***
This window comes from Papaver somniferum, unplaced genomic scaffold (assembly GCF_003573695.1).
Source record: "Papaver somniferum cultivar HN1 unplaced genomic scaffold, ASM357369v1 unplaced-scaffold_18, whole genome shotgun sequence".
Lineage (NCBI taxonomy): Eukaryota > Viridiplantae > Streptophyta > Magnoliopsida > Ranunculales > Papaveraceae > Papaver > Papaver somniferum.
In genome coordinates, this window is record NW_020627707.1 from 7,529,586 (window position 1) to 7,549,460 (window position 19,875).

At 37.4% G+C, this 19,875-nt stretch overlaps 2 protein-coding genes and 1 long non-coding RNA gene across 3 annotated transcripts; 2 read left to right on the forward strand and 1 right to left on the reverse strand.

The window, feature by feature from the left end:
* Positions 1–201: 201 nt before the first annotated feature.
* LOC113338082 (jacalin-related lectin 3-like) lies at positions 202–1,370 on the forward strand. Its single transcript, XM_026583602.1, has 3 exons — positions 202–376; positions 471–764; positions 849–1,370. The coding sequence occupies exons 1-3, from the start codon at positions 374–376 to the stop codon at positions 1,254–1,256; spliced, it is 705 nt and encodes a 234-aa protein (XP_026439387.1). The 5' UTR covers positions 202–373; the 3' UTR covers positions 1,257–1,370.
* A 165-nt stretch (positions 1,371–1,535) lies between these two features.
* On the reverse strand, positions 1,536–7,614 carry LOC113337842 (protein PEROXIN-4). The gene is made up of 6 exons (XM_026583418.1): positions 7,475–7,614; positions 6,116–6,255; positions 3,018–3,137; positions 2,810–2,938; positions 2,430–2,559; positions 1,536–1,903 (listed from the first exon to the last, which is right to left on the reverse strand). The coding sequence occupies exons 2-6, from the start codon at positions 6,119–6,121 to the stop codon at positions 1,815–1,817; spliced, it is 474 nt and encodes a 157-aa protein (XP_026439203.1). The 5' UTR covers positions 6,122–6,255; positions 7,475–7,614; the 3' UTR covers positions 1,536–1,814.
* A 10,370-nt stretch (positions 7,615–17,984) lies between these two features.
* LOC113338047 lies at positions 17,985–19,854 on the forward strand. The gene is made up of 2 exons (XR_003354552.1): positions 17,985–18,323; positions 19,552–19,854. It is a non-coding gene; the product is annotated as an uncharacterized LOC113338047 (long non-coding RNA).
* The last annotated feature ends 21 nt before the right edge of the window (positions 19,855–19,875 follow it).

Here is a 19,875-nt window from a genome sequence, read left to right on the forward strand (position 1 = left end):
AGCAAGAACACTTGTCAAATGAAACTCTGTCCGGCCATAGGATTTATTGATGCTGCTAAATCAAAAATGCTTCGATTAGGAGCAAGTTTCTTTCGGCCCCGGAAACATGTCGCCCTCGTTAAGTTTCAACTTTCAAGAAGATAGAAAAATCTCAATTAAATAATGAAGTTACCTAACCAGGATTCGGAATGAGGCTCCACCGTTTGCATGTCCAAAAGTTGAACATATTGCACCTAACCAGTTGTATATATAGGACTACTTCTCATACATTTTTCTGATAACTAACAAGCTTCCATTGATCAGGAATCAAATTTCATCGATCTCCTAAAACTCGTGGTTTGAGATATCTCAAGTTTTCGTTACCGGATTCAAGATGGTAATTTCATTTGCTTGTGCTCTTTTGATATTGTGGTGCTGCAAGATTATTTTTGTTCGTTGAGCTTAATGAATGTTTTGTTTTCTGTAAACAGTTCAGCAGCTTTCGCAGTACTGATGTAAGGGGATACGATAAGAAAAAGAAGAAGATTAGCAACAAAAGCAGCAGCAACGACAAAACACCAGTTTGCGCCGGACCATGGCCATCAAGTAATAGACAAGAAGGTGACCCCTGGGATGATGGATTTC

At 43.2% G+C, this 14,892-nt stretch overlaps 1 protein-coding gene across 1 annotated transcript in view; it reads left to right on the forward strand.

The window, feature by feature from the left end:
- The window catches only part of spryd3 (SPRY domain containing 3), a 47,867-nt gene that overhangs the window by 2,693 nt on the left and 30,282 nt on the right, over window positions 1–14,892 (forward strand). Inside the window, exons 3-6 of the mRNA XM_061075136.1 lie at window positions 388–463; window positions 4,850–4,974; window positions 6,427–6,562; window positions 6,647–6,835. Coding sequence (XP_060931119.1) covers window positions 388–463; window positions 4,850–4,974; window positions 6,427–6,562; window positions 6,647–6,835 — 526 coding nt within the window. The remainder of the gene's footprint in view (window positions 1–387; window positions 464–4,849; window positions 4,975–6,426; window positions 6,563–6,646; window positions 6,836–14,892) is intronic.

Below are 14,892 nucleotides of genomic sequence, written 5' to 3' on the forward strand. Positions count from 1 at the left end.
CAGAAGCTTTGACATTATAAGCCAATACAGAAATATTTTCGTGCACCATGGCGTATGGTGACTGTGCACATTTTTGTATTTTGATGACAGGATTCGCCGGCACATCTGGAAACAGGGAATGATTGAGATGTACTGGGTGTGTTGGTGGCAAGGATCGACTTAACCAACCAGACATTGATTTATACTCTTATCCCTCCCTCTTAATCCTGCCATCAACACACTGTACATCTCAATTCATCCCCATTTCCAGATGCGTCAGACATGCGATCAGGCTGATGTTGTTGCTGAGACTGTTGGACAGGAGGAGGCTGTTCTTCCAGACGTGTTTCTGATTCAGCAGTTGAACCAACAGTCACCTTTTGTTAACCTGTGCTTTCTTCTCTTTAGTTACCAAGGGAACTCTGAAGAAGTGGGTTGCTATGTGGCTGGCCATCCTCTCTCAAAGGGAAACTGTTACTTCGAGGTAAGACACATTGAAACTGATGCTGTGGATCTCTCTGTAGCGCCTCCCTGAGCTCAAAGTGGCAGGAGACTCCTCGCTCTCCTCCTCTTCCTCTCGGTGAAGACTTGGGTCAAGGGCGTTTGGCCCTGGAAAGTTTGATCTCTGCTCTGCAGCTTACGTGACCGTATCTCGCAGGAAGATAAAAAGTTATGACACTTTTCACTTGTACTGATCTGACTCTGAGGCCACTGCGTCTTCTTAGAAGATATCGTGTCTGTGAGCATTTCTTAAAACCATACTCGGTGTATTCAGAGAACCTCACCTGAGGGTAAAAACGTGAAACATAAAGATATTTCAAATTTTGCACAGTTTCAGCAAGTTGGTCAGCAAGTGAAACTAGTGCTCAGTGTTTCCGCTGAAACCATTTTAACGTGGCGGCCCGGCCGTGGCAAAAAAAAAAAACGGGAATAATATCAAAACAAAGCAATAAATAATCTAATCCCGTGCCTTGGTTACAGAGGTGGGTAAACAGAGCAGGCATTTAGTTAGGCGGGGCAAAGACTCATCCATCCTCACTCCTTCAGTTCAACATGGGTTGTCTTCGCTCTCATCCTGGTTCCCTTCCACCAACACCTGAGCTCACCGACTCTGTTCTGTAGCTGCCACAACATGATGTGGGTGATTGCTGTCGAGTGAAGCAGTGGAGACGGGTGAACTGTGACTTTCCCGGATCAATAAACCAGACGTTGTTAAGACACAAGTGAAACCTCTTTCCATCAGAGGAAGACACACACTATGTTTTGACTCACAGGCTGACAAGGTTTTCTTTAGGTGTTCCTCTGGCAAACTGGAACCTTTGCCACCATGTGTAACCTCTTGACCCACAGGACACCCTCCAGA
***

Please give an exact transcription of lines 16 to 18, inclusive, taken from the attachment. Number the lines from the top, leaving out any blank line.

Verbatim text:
At 43.2% G+C, this 14,892-nt stretch overlaps 1 protein-coding gene across 1 annotated transcript in view; it reads left to right on the forward strand.

The window, feature by feature from the left end:
- The window catches only part of spryd3 (SPRY domain containing 3), a 47,867-nt gene that overhangs the window by 2,693 nt on the left and 30,282 nt on the right, over window positions 1–14,892 (forward strand). Inside the window, exons 3-6 of the mRNA XM_061075136.1 lie at window positions 388–463; window positions 4,850–4,974; window positions 6,427–6,562; window positions 6,647–6,835. Coding sequence (XP_060931119.1) covers window positions 388–463; window positions 4,850–4,974; window positions 6,427–6,562; window positions 6,647–6,835 — 526 coding nt within the window. The remainder of the gene's footprint in view (window positions 1–387; window positions 464–4,849; window positions 4,975–6,426; window positions 6,563–6,646; window positions 6,836–14,892) is intronic.